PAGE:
A wild and windy forecast for Christmas Day is causing extremely dangerous conditions for both novice and experienced swimmers who may want to have a festive dip.
The forecast is for increasingly strong winds up to and including Christmas Day. This follows almost a week of heavy swell, causing extremely hazardous sea conditions. On Christmas Day itself, the wind is forecast to increase during the morning to become strong by midday, with gusts of between 25-30mph.
As there is now a real risk to anyone entering the water, Brighton & Hove City Council will be closing the beach on December 25 at the site of the traditional Christmas Day swim, which usually takes place at 11am. The seafront team will be on the beach from 8.30am to put up signage, inform the public of the temporary closure and give advice regarding the conditions.
High tide at 9:10am will bring tides of up to 5.7metres that will also add to the high waves and volatile sea conditions. Last year a drowning man was rescued on Brighton beach in similar conditions and in 2007 12 people were rescued, again when the weather was windy with treacherous waves.
Sea swimming takes skill, stamina and knowledge of the physical dangers. Even on a calm day sea currents, undertow or a sudden change in weather can create life threatening hazards without warning.
Brighton & Hove City Council’s seafront team monitors the sea conditions but there is no beach lifeguard service in operation during the winter months.
Seafront manager Viki Miller explained:
“It can be tempting to have a splash in the sea at Christmas, but it’s absolutely not worth putting yourself at risk. Not only could you be caught out by the strong currents, but the sea temperature is extremely cold this time of year.
“We will be monitoring the weather on the day and will be advising people about safety. The conditions are already hazardous, with the forecast set to get worse, so as a last resort we will be closing the beach tomorrow. We want people to be able to enjoy the beach, but safety is a top priority.”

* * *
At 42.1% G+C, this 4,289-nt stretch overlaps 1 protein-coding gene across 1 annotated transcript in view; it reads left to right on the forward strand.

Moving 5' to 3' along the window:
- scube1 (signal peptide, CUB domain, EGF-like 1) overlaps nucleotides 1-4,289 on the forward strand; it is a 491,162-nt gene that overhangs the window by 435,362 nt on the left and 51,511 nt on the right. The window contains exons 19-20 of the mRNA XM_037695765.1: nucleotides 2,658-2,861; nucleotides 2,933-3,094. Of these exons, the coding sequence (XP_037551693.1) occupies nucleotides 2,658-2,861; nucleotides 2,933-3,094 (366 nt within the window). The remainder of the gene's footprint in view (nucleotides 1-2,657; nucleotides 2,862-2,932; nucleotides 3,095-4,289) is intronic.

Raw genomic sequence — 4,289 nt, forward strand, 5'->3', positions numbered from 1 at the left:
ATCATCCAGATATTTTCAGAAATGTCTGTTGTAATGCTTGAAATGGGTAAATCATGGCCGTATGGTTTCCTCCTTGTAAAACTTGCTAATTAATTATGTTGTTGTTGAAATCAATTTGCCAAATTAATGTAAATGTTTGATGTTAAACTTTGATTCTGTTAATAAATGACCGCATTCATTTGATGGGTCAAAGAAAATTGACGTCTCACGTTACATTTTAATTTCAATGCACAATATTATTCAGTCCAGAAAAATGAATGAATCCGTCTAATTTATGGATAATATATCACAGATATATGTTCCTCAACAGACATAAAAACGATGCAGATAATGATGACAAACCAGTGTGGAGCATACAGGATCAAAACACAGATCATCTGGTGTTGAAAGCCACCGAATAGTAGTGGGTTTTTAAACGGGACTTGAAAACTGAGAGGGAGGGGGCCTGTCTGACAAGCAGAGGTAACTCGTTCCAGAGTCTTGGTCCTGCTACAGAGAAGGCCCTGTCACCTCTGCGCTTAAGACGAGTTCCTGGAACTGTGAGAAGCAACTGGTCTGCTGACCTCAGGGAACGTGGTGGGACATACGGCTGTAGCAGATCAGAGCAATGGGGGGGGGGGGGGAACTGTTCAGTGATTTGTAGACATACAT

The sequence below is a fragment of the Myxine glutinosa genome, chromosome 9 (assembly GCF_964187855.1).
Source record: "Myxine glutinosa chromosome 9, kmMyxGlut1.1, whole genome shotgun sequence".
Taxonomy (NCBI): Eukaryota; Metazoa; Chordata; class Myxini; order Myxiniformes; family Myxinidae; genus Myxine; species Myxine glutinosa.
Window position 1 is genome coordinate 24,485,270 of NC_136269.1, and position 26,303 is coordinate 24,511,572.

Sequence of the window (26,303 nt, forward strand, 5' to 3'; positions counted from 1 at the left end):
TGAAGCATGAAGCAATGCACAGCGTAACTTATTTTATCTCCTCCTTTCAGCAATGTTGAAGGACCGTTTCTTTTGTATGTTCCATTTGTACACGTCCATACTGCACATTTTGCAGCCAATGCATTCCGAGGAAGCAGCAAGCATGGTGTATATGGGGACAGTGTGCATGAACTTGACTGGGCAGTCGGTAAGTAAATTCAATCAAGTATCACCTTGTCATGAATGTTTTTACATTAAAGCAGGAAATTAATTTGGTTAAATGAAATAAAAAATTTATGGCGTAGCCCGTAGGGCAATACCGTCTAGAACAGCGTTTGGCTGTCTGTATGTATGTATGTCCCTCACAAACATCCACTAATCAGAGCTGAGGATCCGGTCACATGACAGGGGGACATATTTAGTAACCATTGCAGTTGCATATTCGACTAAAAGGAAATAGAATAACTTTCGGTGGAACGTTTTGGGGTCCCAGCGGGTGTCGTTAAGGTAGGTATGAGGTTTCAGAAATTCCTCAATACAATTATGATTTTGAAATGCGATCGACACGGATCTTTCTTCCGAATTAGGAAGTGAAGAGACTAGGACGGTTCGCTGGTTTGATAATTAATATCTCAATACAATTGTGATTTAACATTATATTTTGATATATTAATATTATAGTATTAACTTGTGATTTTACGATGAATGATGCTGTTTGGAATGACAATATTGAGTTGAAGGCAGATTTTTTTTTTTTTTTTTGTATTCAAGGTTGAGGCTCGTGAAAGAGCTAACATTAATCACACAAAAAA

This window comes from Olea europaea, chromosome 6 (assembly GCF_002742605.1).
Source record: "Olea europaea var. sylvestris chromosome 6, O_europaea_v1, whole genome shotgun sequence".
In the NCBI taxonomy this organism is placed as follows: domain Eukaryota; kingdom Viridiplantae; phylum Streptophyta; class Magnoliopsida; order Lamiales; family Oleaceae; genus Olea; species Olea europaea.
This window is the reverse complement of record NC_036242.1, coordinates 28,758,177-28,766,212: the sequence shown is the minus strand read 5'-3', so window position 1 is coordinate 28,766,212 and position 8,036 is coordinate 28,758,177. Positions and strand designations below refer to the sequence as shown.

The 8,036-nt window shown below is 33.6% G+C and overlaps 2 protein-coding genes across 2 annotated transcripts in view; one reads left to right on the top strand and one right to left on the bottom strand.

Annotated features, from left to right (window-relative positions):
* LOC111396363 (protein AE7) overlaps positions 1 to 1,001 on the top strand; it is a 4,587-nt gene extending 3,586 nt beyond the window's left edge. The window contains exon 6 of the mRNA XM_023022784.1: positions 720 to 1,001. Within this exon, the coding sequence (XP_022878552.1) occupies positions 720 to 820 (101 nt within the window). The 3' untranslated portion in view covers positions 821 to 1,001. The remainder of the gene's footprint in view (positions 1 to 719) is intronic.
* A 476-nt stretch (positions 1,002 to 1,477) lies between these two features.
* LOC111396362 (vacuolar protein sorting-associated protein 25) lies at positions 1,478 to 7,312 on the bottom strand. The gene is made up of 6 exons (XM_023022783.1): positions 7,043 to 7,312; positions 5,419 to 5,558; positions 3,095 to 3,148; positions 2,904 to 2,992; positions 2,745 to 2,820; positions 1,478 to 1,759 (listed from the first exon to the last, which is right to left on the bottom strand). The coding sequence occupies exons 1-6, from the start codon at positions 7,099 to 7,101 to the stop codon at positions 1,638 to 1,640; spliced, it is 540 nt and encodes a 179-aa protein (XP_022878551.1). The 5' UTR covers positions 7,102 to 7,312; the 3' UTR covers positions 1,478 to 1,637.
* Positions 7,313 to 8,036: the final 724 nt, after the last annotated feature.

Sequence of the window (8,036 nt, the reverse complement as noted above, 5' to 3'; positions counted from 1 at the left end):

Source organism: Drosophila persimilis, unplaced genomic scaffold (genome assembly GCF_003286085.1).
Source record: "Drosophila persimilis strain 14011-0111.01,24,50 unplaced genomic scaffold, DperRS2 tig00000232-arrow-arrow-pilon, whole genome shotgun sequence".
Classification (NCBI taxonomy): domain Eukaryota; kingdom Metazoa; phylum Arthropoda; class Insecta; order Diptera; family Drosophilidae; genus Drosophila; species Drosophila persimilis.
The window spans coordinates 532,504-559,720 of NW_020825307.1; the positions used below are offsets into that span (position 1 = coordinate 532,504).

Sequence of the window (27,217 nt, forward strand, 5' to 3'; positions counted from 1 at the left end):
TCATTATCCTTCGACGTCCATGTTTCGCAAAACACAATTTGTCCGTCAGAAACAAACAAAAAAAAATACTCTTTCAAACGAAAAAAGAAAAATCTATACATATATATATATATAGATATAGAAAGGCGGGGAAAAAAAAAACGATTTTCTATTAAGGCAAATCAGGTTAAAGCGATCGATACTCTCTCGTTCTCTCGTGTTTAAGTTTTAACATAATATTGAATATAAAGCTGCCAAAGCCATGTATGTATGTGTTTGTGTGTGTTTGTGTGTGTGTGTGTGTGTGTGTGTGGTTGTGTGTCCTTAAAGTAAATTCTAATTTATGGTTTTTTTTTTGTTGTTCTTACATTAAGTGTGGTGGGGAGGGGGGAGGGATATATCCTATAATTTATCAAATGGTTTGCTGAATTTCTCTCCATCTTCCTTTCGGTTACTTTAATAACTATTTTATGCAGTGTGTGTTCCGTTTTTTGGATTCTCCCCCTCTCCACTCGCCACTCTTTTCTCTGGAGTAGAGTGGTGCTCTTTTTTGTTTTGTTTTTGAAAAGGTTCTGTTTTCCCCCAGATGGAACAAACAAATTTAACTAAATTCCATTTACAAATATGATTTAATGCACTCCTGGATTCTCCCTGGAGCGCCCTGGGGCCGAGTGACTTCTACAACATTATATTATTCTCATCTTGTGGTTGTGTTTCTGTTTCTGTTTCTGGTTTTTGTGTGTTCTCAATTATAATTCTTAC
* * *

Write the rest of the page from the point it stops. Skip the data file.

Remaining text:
The seafront team’s winter water facts show why it is better to stay on the shore rather than in the water at this time of year:
• Sea temperatures in the winter months are about 5 degrees centigrade and can be even colder.
• The wind chill makes the air temperature seem colder than the sea. Even on an apparently clear sunny day, the sea temperature can drop body temperature quickly and fatally.
• It only takes a few minutes for the body’s core temperature to drop by two degrees and for the onset of hypothermia to begin.
• It is never safe to go into the sea after drinking alcohol. Even a small amount of alcohol speeds up the onset of hypothermia in cold water. Drinking also reduces your capabilities. You may also think you are a better swimmer than your true ability and take unnecessary risks.
• Anyone with a pre-existing medical condition or taking medication runs additional risks by subjecting their body to a sudden drop of temperature by entering the sea.
• Winter environmental conditions can be extremely challenging, even for the most experienced swimmers. The tide and the weather dictate the conditions and these should not be underestimated.
• There is no beach lifeguard service provision in place during the winter months
• Large crashing waves close to the shore can place lifeboat crews’ lives at risk and make it impossible to reach those in need.